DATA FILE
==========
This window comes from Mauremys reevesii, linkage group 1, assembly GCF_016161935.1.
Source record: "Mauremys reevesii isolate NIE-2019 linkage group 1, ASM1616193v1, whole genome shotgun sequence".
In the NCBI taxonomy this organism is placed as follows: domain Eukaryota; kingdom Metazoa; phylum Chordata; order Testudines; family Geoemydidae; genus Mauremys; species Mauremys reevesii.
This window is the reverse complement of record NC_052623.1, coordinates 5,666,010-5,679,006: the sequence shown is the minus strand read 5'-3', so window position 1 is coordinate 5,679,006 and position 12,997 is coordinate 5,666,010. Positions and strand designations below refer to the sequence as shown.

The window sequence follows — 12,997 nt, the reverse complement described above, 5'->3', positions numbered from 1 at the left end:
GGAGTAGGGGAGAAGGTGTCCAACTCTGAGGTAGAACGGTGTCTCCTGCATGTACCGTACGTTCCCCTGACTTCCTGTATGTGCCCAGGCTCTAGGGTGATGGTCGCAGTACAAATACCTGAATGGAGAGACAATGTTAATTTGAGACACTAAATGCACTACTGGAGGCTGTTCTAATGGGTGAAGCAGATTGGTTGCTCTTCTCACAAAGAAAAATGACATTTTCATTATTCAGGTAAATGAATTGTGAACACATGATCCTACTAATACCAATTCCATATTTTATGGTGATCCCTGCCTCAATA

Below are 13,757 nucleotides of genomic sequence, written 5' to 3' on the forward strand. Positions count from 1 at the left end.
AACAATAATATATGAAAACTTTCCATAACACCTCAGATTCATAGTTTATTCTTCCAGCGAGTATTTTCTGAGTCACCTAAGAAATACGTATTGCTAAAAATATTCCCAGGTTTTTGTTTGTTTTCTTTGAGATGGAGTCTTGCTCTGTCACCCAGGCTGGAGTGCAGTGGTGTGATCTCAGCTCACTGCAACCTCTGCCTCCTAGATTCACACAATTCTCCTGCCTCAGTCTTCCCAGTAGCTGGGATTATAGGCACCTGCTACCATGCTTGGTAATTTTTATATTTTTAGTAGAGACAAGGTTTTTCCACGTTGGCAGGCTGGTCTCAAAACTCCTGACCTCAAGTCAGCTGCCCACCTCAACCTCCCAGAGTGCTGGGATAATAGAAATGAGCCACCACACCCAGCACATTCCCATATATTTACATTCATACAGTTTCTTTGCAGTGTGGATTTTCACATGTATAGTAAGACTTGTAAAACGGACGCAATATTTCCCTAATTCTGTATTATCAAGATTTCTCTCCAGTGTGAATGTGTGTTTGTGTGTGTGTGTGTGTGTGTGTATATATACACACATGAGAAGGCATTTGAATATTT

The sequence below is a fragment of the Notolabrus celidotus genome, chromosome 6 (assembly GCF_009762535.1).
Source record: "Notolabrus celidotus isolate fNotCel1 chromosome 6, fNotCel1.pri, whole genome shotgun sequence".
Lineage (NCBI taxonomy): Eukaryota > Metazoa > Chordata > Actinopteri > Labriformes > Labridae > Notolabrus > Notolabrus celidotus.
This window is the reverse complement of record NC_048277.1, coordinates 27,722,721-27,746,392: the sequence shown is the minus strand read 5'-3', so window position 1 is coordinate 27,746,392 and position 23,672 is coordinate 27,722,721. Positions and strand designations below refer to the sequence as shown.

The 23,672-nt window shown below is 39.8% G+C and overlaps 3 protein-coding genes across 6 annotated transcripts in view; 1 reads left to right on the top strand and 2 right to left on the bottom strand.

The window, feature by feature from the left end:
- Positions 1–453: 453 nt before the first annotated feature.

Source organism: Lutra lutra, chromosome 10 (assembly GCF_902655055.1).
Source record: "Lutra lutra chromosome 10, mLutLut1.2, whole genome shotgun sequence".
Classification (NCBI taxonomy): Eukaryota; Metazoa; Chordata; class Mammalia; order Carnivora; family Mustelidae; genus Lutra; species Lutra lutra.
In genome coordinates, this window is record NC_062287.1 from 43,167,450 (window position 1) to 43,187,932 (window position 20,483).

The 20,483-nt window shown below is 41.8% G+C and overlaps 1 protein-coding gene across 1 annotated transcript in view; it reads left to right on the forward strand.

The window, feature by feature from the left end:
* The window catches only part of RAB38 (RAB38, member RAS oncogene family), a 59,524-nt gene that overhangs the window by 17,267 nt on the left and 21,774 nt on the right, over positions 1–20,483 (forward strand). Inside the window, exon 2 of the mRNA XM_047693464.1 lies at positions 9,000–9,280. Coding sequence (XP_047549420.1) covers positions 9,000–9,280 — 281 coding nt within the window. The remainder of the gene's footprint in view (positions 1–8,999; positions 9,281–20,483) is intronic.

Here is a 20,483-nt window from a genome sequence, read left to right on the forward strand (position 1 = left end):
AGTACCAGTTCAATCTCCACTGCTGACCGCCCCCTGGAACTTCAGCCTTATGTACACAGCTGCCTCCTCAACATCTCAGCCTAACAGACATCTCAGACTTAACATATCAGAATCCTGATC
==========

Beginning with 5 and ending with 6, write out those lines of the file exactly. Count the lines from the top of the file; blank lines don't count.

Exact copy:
The window sequence follows — 12,997 nt, the reverse complement described above, 5'->3', positions numbered from 1 at the left end:
GGAGTAGGGGAGAAGGTGTCCAACTCTGAGGTAGAACGGTGTCTCCTGCATGTACCGTACGTTCCCCTGACTTCCTGTATGTGCCCAGGCTCTAGGGTGATGGTCGCAGTACAAATACCTGAATGGAGAGACAATGTTAATTTGAGACACTAAATGCACTACTGGAGGCTGTTCTAATGGGTGAAGCAGATTGGTTGCTCTTCTCACAAAGAAAAATGACATTTTCATTATTCAGGTAAATGAATTGTGAACACATGATCCTACTAATACCAATTCCATATTTTATGGTGATCCCTGCCTCAATA